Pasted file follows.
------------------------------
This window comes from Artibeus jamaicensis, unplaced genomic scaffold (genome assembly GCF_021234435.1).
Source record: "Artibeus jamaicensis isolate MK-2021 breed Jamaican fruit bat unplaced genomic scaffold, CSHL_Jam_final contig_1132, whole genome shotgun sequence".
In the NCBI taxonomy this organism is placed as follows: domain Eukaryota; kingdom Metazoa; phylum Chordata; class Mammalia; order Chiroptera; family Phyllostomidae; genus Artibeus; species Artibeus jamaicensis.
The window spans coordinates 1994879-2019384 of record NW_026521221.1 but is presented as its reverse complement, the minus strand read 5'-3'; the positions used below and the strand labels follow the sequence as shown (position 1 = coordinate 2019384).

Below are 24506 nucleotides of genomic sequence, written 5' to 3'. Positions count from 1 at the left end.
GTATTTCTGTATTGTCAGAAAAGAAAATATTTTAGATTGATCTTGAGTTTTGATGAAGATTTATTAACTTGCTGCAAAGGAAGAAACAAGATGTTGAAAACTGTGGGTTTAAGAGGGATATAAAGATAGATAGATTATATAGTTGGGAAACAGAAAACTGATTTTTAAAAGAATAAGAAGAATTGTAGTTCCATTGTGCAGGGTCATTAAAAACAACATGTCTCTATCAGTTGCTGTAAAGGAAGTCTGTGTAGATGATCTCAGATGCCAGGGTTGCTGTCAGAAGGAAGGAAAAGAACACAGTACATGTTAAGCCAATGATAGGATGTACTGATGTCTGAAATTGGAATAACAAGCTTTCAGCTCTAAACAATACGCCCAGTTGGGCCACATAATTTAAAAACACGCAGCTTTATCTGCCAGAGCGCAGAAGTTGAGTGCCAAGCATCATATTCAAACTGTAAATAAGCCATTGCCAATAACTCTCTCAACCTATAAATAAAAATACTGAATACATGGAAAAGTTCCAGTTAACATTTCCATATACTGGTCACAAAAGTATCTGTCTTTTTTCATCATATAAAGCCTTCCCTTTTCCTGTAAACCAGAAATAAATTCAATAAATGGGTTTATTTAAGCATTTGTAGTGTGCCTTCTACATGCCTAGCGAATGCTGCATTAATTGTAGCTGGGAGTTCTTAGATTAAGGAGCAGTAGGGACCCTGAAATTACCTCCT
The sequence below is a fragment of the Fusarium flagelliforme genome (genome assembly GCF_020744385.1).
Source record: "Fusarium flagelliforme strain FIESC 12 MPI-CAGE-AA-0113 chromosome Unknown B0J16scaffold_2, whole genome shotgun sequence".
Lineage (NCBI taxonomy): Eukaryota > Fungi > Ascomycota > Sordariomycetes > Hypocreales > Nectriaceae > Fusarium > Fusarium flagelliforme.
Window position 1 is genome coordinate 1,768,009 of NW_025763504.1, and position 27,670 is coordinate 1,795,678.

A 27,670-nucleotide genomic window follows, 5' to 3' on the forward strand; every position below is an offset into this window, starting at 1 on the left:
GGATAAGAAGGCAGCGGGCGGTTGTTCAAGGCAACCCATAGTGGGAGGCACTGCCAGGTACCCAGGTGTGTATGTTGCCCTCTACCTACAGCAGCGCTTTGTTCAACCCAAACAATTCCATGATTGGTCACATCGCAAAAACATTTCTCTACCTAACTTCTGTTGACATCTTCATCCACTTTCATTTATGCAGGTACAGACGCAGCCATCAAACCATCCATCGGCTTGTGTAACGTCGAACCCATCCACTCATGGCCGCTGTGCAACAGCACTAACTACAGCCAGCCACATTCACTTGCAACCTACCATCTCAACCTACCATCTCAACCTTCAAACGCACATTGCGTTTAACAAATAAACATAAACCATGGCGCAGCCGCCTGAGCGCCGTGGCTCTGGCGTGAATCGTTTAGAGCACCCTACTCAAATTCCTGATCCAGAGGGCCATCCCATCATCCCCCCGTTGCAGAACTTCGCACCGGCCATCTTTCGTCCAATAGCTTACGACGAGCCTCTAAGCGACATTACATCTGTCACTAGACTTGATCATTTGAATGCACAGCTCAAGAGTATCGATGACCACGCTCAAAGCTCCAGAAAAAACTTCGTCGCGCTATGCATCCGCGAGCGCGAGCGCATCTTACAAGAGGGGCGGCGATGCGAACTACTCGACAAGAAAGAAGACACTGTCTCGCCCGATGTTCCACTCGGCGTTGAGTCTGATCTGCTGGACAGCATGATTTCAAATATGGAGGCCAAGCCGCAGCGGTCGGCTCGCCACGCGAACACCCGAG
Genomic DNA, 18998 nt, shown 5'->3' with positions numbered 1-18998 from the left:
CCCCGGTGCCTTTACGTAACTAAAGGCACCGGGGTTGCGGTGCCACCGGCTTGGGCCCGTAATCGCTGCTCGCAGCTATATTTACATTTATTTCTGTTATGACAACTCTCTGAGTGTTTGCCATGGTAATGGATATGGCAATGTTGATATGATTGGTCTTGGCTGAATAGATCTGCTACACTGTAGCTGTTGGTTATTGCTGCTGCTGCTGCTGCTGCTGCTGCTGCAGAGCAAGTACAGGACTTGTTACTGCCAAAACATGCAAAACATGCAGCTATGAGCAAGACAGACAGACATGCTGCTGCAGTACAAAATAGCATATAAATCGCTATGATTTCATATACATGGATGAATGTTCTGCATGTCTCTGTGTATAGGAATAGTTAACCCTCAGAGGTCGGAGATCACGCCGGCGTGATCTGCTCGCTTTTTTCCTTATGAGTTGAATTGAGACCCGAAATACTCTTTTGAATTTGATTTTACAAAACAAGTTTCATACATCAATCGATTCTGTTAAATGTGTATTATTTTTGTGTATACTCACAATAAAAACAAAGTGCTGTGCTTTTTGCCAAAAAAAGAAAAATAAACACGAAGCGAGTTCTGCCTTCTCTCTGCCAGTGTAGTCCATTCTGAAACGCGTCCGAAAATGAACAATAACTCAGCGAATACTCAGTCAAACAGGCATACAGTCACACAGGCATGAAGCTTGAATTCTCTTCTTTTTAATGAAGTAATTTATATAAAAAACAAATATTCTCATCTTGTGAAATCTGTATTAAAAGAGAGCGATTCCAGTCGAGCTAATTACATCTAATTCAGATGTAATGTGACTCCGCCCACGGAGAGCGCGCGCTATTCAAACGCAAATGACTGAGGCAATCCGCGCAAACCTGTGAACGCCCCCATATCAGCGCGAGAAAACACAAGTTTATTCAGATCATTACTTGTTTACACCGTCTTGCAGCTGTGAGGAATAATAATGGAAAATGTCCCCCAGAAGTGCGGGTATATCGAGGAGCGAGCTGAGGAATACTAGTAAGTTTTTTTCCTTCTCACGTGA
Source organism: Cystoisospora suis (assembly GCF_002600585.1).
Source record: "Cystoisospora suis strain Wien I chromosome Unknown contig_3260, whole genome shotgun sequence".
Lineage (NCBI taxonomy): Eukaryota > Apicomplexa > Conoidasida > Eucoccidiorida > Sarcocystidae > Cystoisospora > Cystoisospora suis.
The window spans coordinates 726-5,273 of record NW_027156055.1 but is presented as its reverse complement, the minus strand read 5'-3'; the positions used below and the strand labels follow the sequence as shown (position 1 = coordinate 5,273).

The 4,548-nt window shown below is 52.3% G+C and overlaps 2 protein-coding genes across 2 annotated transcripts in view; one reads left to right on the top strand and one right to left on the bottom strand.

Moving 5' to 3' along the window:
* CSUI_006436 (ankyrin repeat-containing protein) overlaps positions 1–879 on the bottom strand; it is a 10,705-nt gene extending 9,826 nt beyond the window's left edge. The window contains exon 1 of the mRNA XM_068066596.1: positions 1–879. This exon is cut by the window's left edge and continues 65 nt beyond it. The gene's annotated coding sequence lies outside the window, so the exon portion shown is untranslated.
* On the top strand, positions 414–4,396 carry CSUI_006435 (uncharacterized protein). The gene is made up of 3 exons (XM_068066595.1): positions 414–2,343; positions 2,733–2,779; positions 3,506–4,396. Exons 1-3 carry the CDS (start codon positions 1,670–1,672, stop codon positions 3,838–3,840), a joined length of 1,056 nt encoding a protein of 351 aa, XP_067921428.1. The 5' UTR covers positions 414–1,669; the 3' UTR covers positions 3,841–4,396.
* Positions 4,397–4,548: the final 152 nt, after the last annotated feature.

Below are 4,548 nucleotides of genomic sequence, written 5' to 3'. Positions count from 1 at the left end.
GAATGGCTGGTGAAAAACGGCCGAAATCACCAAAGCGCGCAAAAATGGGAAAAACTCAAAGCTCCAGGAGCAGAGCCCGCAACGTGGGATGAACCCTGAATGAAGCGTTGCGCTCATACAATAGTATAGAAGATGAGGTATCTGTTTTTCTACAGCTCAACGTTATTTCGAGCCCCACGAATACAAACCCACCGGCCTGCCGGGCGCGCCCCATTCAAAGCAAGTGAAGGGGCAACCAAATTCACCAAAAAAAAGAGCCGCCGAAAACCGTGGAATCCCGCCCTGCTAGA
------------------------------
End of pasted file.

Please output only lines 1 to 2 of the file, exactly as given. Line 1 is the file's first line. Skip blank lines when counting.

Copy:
This window comes from Artibeus jamaicensis, unplaced genomic scaffold (genome assembly GCF_021234435.1).
Source record: "Artibeus jamaicensis isolate MK-2021 breed Jamaican fruit bat unplaced genomic scaffold, CSHL_Jam_final contig_1132, whole genome shotgun sequence".